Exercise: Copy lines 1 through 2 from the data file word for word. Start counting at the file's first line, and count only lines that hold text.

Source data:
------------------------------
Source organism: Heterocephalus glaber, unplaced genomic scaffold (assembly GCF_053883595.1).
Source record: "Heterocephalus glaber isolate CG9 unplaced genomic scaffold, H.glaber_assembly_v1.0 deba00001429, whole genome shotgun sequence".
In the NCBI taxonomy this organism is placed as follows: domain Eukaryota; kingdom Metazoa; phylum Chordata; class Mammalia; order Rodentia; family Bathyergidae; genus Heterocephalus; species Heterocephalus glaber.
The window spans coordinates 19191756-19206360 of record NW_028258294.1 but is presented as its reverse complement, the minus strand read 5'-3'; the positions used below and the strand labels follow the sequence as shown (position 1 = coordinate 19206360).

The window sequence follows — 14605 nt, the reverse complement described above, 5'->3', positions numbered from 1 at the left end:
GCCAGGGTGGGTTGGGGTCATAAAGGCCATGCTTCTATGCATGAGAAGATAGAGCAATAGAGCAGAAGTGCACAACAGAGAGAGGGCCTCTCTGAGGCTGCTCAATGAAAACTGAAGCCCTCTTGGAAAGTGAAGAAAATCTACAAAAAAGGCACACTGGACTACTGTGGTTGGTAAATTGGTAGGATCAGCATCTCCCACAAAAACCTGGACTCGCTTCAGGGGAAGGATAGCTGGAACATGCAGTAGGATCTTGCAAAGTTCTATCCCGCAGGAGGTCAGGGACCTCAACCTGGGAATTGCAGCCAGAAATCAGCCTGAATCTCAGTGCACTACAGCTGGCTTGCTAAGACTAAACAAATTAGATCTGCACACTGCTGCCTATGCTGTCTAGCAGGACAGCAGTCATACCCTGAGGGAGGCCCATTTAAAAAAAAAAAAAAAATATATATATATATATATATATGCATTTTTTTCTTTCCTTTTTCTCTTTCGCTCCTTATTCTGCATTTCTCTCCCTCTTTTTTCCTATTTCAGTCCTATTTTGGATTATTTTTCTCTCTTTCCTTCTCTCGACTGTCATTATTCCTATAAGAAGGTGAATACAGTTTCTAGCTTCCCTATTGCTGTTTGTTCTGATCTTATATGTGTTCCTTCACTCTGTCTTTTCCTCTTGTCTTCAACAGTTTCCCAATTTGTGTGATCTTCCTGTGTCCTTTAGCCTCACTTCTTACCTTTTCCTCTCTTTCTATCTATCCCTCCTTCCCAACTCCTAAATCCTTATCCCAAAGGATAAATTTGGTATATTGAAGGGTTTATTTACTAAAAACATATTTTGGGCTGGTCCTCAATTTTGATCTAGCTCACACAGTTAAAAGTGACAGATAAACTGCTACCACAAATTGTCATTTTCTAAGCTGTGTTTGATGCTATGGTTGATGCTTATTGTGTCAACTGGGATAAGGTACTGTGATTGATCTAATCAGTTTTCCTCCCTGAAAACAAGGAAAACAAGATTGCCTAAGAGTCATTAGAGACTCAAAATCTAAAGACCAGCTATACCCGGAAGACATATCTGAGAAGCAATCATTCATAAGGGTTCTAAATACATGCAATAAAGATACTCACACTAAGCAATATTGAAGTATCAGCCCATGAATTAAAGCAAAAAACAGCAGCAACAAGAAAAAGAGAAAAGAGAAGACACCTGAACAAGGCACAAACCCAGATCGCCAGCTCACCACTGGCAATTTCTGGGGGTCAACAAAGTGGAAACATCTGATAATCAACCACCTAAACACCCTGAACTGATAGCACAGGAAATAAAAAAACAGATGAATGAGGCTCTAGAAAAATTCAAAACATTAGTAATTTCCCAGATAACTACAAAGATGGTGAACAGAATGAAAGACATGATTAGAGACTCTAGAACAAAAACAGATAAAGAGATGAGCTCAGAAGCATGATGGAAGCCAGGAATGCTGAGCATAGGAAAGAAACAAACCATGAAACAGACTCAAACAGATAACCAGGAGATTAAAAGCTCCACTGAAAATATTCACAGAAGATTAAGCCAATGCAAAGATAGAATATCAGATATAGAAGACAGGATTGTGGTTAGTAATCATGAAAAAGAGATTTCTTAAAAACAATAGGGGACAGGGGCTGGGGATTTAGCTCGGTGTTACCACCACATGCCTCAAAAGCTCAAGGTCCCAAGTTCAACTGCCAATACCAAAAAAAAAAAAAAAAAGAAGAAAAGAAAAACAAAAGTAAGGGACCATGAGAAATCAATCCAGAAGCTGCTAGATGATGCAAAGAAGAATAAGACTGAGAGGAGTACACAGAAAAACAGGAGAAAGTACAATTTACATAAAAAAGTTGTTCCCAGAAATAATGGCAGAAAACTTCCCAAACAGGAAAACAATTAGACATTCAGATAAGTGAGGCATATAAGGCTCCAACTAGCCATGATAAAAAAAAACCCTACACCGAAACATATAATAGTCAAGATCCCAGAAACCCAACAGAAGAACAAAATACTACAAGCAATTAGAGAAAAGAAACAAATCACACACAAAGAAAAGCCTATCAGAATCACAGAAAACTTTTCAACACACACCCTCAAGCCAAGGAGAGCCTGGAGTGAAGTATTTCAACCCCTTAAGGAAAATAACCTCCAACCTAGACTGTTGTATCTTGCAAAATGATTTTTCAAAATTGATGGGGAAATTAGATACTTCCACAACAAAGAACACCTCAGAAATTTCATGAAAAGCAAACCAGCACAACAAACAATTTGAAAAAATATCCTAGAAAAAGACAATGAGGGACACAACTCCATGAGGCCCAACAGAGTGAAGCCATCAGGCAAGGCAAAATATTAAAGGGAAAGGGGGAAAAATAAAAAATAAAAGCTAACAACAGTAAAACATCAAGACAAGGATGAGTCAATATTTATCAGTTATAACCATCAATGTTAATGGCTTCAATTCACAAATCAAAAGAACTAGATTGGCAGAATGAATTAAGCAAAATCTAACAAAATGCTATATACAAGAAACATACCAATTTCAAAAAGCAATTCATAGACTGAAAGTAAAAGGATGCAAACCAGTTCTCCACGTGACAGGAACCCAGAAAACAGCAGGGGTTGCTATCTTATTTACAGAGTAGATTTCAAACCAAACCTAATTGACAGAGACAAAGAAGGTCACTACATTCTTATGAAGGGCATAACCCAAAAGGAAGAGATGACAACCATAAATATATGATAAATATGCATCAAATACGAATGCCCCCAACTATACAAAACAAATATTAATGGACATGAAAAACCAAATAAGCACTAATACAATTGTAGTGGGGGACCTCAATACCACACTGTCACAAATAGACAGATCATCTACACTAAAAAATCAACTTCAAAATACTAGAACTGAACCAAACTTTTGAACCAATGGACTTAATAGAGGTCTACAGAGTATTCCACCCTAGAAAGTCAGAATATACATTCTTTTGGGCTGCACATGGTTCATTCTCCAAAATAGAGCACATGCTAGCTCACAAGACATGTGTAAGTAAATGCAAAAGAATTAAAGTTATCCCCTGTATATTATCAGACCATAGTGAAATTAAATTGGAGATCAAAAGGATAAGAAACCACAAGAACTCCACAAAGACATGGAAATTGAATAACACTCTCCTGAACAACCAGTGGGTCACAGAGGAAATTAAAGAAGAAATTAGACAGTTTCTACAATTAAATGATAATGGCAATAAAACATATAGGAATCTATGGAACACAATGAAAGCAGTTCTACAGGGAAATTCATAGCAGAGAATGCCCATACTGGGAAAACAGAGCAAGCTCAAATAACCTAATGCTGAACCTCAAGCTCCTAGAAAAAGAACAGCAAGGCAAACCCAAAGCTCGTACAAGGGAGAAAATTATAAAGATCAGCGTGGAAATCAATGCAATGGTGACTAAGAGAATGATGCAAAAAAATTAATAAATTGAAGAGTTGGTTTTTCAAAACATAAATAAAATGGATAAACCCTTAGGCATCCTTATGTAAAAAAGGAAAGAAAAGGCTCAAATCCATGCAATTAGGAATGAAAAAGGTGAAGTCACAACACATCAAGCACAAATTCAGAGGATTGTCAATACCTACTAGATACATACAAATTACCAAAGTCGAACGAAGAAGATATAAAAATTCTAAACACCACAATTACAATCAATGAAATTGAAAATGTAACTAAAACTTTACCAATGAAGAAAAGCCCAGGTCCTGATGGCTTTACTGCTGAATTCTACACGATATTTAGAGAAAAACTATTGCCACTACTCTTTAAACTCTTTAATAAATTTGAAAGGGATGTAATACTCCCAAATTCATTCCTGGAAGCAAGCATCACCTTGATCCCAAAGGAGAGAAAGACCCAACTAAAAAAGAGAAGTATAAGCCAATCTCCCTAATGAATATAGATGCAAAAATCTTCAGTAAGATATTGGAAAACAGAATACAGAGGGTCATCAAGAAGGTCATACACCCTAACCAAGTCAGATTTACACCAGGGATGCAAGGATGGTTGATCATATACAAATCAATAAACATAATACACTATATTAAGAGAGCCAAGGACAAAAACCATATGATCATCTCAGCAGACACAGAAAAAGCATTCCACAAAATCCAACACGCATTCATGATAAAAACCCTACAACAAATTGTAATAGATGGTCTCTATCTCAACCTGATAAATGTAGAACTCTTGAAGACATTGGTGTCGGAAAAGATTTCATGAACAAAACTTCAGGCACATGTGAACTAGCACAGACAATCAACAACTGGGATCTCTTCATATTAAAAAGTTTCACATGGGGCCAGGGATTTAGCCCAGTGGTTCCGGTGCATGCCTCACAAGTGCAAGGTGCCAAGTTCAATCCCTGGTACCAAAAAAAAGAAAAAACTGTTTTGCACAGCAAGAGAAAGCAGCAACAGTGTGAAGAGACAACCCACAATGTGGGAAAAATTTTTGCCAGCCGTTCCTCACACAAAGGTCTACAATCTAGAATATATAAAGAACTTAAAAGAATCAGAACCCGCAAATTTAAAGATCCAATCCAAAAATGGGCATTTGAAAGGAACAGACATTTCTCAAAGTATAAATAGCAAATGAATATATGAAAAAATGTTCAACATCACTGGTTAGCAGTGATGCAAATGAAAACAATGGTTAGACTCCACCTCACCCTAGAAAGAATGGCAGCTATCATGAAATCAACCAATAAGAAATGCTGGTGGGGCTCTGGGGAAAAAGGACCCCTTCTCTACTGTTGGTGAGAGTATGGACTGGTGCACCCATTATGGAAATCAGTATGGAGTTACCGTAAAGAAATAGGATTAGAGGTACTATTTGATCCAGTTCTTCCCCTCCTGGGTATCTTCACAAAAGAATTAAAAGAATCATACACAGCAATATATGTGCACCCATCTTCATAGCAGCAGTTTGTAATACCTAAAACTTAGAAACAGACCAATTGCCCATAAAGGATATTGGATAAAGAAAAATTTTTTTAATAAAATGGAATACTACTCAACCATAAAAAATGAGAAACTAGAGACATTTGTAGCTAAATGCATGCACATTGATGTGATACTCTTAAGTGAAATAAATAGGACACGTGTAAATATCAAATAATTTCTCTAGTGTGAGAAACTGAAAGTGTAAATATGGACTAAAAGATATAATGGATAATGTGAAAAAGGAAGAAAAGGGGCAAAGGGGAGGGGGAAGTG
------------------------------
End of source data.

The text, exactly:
Source organism: Heterocephalus glaber, unplaced genomic scaffold (assembly GCF_053883595.1).
Source record: "Heterocephalus glaber isolate CG9 unplaced genomic scaffold, H.glaber_assembly_v1.0 deba00001429, whole genome shotgun sequence".